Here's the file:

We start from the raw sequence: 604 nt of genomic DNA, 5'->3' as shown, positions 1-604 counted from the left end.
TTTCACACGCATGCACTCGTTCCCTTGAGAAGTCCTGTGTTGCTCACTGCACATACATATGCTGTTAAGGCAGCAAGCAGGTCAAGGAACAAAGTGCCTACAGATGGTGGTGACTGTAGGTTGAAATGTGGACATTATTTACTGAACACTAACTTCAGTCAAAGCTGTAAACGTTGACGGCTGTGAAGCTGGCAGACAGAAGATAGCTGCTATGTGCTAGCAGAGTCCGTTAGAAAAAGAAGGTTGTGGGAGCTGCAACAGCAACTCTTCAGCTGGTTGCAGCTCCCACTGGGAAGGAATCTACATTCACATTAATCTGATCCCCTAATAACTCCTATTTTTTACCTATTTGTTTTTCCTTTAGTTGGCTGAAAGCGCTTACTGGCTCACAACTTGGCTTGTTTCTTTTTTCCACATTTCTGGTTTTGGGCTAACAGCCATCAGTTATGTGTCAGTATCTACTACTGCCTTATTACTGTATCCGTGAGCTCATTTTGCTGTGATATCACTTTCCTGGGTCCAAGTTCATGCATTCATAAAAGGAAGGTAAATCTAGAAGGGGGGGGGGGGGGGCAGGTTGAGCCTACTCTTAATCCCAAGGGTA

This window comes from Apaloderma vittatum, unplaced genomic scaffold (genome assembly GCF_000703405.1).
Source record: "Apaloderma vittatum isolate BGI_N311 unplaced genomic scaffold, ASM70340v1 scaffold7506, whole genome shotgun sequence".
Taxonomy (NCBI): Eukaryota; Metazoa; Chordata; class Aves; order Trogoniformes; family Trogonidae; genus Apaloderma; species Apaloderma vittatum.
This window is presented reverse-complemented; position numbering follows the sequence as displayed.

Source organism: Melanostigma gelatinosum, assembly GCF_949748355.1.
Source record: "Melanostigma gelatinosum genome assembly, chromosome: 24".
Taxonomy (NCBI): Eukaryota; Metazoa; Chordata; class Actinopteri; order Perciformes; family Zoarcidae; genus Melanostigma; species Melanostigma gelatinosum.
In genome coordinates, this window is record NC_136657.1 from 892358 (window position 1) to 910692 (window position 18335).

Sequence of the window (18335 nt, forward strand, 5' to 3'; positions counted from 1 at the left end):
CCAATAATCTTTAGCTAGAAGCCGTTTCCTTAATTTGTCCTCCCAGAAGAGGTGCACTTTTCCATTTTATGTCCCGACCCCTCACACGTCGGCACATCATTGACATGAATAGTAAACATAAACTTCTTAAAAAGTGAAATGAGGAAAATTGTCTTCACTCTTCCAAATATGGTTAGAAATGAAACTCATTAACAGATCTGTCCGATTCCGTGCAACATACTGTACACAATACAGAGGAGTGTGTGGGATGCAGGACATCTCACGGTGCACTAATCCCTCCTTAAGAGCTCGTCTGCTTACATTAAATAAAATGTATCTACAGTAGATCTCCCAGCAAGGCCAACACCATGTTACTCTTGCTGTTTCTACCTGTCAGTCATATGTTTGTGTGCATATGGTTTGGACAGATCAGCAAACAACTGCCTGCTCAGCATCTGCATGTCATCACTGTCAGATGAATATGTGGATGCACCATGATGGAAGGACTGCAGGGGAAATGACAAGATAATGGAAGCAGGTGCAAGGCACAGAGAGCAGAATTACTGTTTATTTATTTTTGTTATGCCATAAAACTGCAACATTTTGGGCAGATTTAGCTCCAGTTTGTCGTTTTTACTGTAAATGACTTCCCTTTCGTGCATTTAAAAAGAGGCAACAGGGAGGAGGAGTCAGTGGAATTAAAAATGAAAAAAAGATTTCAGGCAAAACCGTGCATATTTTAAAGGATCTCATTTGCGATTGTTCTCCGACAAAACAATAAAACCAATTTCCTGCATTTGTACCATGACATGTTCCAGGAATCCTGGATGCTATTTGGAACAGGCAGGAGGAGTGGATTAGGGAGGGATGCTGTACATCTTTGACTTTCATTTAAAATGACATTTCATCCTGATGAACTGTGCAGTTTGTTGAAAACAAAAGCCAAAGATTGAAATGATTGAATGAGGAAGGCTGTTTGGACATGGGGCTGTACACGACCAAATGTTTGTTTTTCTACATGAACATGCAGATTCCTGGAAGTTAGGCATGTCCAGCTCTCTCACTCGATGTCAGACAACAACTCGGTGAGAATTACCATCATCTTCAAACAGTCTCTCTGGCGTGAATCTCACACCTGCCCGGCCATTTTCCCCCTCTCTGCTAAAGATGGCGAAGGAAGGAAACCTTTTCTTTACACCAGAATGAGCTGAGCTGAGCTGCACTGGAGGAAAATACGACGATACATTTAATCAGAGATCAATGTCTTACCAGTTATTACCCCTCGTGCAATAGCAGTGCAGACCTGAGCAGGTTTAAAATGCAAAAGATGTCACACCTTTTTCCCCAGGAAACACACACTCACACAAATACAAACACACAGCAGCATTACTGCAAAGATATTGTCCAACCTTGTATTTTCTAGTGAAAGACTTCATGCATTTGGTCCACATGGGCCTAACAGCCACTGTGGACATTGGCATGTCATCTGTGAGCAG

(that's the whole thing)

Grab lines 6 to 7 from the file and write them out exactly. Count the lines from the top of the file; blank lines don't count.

This window is presented reverse-complemented; position numbering follows the sequence as displayed.

Source organism: Melanostigma gelatinosum, assembly GCF_949748355.1.